This necklace is made with a set of lampwork glass beads by Firelily. I've bought (and hoarded) a lot of her beads and encourage anyone who loves boro to buy from her. OMG but these beads I got were amazingly beautiful on their own:
In fact, I started out with a necklace design I was happy with -- and then kept going. First, I made a single strand necklace with no pendant. I don't often wear a necklace without a pendant because I are round. I'm not happy about that, but it is what it is. A single strand can sometimes accentuate exactly how round I are! :-)
This is what I came up with first:
You can see that with boro, what color (and what transparency) you choose as an accent can change the way the bead looks. Then I went nuts. There are 24 dangles between each bead, sized from 2mm to 5mm -- citrine, butter jade, peridot, and garnet, all on 26 gauge head pins to keep the bulk down. I used some really exquisite (and expensive) sterling silver beads I'd been hoarding, and even though I didn't have a drop pendant, I DID have a central sterling silver bead to balance things. I was pleased that even though I chose to pull out three different colors from the beads, I don't think I detracted from the glass beads themselves.
But then I decided to overdo it.
I tried on the necklace, and while I loved it, I felt weird without a pendant. I absolutely did NOT want to restring, because if you did the math, there are 384 dangles I'd have to restring (and yes, there was a color pattern to follow with each cluster, too). Holy crap. Just typing 384 makes my hands hurt, but that shows you how much I puffy-heart loved these beads.
To solve the restringing problem, I cut a short length of chain and using two jump rings, connected the chain on either side of the central silver bead. I added a filigree bead component (that is actually the middle bead of a HUGE three-bead pendant I got from Singaraja Imports (click here to see the entire thing).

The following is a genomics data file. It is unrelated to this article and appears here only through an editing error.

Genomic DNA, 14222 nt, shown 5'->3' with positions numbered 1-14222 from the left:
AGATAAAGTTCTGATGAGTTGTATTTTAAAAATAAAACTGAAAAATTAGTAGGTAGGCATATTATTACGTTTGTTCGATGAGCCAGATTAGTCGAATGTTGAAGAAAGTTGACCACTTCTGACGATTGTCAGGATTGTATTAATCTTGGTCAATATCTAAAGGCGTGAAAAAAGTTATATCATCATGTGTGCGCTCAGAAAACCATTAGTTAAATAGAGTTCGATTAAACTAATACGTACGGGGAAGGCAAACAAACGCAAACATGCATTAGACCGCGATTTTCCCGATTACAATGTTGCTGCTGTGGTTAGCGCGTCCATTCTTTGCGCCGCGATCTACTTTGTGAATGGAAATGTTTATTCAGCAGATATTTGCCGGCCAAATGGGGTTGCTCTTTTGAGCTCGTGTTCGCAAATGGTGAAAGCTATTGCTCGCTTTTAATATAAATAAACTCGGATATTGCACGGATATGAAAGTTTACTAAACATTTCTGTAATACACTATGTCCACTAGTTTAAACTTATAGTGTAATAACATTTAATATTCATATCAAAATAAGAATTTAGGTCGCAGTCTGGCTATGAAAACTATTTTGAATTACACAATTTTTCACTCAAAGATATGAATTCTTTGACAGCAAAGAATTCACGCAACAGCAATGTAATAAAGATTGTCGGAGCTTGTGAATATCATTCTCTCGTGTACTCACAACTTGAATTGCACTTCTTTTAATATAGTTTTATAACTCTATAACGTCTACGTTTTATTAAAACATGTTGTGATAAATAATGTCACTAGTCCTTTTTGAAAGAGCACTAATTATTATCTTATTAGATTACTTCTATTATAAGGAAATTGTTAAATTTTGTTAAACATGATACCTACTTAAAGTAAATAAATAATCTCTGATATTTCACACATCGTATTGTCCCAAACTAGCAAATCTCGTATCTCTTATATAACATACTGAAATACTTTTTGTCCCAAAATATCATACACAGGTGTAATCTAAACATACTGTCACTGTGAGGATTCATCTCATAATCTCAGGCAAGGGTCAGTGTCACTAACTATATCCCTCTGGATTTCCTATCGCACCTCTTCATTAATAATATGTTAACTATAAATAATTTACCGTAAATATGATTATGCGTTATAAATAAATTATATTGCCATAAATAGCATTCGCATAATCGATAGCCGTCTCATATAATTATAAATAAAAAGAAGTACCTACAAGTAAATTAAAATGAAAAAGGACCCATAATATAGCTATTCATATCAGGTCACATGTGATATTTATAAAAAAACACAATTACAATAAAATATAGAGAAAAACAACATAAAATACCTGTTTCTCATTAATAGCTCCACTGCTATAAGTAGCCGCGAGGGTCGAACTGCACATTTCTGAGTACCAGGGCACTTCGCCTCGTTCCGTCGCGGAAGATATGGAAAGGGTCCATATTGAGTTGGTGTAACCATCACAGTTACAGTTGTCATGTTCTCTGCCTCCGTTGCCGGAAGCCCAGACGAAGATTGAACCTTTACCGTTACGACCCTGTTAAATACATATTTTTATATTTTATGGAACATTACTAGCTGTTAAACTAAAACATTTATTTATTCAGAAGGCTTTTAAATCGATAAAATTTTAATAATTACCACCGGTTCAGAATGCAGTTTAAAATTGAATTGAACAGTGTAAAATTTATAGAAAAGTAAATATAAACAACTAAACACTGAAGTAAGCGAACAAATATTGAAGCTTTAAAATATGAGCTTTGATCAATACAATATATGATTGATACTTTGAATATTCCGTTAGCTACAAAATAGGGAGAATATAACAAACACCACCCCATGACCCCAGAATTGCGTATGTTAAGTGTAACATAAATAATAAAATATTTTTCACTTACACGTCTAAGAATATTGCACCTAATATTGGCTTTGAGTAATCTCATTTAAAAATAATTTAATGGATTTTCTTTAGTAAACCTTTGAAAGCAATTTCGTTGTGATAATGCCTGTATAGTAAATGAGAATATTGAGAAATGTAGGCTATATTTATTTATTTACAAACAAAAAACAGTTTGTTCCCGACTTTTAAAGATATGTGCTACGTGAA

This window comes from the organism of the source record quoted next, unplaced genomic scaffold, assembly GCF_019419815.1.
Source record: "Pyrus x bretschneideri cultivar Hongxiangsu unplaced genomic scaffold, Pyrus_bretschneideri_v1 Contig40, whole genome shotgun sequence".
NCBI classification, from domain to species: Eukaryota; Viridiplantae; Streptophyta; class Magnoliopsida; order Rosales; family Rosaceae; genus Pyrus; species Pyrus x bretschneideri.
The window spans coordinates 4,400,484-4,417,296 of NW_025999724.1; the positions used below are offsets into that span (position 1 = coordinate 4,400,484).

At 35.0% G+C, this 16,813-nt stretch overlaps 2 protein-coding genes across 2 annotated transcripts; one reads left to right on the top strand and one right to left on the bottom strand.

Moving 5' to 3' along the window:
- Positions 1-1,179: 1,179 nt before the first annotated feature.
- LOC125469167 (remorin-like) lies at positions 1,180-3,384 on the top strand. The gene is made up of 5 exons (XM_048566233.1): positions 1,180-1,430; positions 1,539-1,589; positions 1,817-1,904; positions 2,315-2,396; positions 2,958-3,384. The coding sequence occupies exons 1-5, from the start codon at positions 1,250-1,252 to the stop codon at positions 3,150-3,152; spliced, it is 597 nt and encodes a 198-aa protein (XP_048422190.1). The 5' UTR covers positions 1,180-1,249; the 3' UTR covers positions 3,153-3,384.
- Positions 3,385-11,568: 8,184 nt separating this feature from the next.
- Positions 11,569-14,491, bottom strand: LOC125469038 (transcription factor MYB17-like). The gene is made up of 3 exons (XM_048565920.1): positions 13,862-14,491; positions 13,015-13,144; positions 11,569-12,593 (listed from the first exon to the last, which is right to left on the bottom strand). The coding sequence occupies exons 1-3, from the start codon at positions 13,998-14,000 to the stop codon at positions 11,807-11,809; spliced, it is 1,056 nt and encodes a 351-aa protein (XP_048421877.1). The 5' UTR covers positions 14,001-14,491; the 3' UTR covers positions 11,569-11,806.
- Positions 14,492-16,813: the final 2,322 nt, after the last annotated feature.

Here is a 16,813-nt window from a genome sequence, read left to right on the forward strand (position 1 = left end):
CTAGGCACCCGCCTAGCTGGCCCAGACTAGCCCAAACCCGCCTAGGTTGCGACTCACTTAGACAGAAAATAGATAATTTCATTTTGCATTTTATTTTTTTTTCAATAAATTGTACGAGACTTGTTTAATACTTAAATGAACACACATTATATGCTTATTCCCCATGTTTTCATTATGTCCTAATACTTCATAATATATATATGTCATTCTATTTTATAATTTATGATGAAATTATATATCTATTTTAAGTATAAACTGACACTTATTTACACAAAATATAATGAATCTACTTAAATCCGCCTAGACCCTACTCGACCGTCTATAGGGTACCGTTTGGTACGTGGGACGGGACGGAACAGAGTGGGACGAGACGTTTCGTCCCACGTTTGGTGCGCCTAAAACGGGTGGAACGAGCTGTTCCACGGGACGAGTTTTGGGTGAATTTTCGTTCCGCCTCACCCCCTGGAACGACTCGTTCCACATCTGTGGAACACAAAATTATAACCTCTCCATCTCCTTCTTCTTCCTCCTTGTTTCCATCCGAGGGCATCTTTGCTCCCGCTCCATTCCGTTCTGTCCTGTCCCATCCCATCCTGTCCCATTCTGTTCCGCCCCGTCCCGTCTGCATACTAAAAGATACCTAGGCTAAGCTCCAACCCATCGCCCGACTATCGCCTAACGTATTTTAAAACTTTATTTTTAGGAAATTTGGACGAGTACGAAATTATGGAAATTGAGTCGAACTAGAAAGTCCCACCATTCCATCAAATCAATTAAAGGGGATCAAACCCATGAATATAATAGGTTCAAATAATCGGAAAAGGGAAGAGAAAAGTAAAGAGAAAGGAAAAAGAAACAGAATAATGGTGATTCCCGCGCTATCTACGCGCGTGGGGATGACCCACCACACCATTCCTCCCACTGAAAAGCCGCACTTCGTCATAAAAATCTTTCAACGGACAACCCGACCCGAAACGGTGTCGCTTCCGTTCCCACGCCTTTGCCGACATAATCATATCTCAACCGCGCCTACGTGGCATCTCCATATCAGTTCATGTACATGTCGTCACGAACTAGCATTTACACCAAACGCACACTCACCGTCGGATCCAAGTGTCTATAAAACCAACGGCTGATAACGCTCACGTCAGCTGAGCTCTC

When I bought that enormous, expensive tassel, (when silver was $50/gram, eek) I rationalized that either a) I'd use it to make something for me, or b) I'd take it apart so I could recoup some of the cost -- and I did just that by using part of it in the "Ginger Peach Soup" necklace in my book (and oh hey, I used Firelily Beads in that one, too!).
The nice thing about this design is because the pendant is a separate component, I can take it on or off just by opening and closing two jump rings. I'm not sure this is where I want to end with this piece -- I still have other ideas floating around -- but I thought it was interesting to watch the process.
Just realized that last photo isn't the best, which is another lesson learned. With boro beads, try to take all your photos at the same time, as time of day really can make a huge difference in how the colors present themselves.
Curious what your thoughts are! I'm quite tempted to make this a longer necklace by adding more of the small garnets at the end, since I've been grooving on longer pieces lately. Oh no. That would involve restringing 384 dangles. Nope, nope, not going to do that. What to do instead? Jump rings to the rescue again, by either connecting another strung length of garnets, or wire-wrapping garnets in rosary fashion, or skipping the garnets and adding decorative chain to reduce the weight (since it's going to be largely behind my neck anyway).
Lesson learned -- the best laid plans may hit a snag, but there's always, always a way to salvage something beautiful.
Stay tuned for more Tales from the Bead Hoard.
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